The connections sewing the fabric of the bank could not continue. The bank had never made a real profit, rather it ripped people off, laundered drug money coming out of the Golden Triangle (Australia experienced their first heroin epidemic in over fifty years at the height of the bank's activities), and blocked investigations through its connections. Due to increased obviousness, the fabric rotted, Frank Nugan was found dead in his car by apparent suicide, Michael Hand escaped Australia with the help of Thomas Cline and ex-Green Beret James O. Spencer, only after months of pulling funds out and declaring the bank insolvent.

Despite the fantastic abuse of position and connections, and the immediate criminality of funneling drug money to support arm transfers to places determined to be Cold War conflicts by people who were not in a legal position to make that determination, this story was reported in the U.S. almost only by Jonathan Kwitney, a Wall Street Journal reporter who made the front page three days in a row with it, and then it was buried. Kwitney went on to write The Crimes of Patriots, a True Tale of Dope, Dirty Money, and the CIA; New York: W.W. Norton, 1987 ISBN# 0-393-02387-7 which is one of only a few studies of the Nugan Hand disaster. Alfred McCoy adds it in the second edition of his The Politics of Heroin: CIA Complicity in the Global Drug Trade New York: Harpers and Row, Publishers Inc.,1972, 1991 ISBN# 1-55652-125-1, but it is not in the later revised edition with the ISBN# 1-55652-483-8. The story was covered extensively in the then National Times of Australia, but still remains on the fringe of common knowledge in the U.S. with other bank scandals like Savings and Loan and the Bank of Credit and Commerce International ringing the memory bells.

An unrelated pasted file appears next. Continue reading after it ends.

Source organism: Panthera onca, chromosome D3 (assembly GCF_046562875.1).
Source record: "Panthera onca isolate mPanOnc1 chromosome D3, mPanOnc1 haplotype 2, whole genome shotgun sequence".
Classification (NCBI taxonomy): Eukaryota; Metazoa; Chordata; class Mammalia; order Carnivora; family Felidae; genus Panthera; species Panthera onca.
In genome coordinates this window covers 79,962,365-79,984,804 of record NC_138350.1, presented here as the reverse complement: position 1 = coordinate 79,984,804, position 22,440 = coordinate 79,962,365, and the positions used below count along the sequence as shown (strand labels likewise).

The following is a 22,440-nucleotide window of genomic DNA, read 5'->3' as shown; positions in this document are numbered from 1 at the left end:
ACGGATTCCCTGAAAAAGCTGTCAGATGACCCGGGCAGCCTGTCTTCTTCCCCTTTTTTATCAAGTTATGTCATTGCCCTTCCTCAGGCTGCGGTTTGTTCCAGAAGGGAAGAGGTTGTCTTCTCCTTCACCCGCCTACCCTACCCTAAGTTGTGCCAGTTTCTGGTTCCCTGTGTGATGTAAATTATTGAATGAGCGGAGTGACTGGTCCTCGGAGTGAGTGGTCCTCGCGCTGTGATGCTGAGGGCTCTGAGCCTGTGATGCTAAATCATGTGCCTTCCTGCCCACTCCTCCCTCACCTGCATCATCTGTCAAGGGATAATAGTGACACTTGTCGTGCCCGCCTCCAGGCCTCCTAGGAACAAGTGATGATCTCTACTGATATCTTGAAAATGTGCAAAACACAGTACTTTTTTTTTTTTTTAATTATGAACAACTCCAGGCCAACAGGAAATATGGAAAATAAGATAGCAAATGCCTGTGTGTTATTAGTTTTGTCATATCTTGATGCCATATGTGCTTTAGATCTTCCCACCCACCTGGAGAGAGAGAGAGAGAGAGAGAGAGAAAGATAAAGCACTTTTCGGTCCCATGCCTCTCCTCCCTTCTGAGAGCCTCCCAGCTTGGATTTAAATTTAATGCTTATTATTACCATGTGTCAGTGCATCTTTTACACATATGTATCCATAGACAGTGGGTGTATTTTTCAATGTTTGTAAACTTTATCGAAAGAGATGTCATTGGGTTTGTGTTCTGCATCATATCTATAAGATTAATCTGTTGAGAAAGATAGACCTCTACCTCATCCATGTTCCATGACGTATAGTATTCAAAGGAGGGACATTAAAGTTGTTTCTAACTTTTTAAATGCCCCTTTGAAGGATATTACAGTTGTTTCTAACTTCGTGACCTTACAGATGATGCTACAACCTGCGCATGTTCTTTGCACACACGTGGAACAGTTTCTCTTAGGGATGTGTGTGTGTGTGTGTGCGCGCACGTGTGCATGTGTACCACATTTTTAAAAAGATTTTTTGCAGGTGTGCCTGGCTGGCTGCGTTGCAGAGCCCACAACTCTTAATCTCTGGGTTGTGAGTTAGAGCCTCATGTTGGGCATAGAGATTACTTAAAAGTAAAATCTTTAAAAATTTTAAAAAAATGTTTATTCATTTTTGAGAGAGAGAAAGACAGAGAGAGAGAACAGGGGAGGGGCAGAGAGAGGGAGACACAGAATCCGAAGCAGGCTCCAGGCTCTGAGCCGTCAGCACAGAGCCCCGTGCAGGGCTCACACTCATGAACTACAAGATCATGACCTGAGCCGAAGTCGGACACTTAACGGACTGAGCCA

External sources

Books

  • Jonathan Kwitney, The Crimes of Patriots: A True Story of Dope, Dirty Money, and the C.I.A. (1988)